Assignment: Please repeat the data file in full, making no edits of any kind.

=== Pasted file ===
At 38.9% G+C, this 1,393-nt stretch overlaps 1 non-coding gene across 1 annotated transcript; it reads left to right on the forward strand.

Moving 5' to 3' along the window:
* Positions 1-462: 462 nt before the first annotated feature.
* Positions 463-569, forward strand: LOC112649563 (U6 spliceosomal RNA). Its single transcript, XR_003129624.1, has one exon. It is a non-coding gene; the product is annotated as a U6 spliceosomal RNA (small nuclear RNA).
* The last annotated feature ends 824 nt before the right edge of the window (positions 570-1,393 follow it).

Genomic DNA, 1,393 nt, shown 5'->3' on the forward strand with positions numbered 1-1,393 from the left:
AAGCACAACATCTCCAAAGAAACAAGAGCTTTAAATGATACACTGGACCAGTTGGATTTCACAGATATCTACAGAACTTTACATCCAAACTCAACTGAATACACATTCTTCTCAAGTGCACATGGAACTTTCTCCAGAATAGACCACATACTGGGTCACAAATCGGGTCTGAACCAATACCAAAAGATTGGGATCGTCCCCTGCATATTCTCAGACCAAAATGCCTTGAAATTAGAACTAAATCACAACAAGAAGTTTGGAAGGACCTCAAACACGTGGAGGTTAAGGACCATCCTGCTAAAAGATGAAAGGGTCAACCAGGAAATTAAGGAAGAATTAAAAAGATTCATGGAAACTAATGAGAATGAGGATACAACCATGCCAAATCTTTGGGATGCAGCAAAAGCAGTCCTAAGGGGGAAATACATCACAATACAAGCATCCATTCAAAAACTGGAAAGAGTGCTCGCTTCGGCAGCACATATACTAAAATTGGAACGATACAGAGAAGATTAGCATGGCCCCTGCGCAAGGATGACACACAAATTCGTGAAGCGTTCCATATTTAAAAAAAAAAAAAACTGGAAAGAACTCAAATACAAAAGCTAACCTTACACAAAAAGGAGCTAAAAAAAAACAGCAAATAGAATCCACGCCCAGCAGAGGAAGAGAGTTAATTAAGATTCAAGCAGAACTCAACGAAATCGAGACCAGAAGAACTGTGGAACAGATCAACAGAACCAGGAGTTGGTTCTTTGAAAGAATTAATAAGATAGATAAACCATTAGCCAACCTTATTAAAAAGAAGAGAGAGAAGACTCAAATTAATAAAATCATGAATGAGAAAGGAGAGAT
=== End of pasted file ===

At 38.9% G+C, this 1,393-nt stretch overlaps 1 non-coding gene across 1 annotated transcript; it reads left to right on the forward strand.

Moving 5' to 3' along the window:
* Positions 1-462: 462 nt before the first annotated feature.
* Positions 463-569, forward strand: LOC112649563 (U6 spliceosomal RNA). Its single transcript, XR_003129624.1, has one exon. It is a non-coding gene; the product is annotated as a U6 spliceosomal RNA (small nuclear RNA).
* The last annotated feature ends 824 nt before the right edge of the window (positions 570-1,393 follow it).

Genomic DNA, 1,393 nt, shown 5'->3' on the forward strand with positions numbered 1-1,393 from the left:
AAGCACAACATCTCCAAAGAAACAAGAGCTTTAAATGATACACTGGACCAGTTGGATTTCACAGATATCTACAGAACTTTACATCCAAACTCAACTGAATACACATTCTTCTCAAGTGCACATGGAACTTTCTCCAGAATAGACCACATACTGGGTCACAAATCGGGTCTGAACCAATACCAAAAGATTGGGATCGTCCCCTGCATATTCTCAGACCAAAATGCCTTGAAATTAGAACTAAATCACAACAAGAAGTTTGGAAGGACCTCAAACACGTGGAGGTTAAGGACCATCCTGCTAAAAGATGAAAGGGTCAACCAGGAAATTAAGGAAGAATTAAAAAGATTCATGGAAACTAATGAGAATGAGGATACAACCATGCCAAATCTTTGGGATGCAGCAAAAGCAGTCCTAAGGGGGAAATACATCACAATACAAGCATCCATTCAAAAACTGGAAAGAGTGCTCGCTTCGGCAGCACATATACTAAAATTGGAACGATACAGAGAAGATTAGCATGGCCCCTGCGCAAGGATGACACACAAATTCGTGAAGCGTTCCATATTTAAAAAAAAAAAAAACTGGAAAGAACTCAAATACAAAAGCTAACCTTACACAAAAAGGAGCTAAAAAAAAACAGCAAATAGAATCCACGCCCAGCAGAGGAAGAGAGTTAATTAAGATTCAAGCAGAACTCAACGAAATCGAGACCAGAAGAACTGTGGAACAGATCAACAGAACCAGGAGTTGGTTCTTTGAAAGAATTAATAAGATAGATAAACCATTAGCCAACCTTATTAAAAAGAAGAGAGAGAAGACTCAAATTAATAAAATCATGAATGAGAAAGGAGAGAT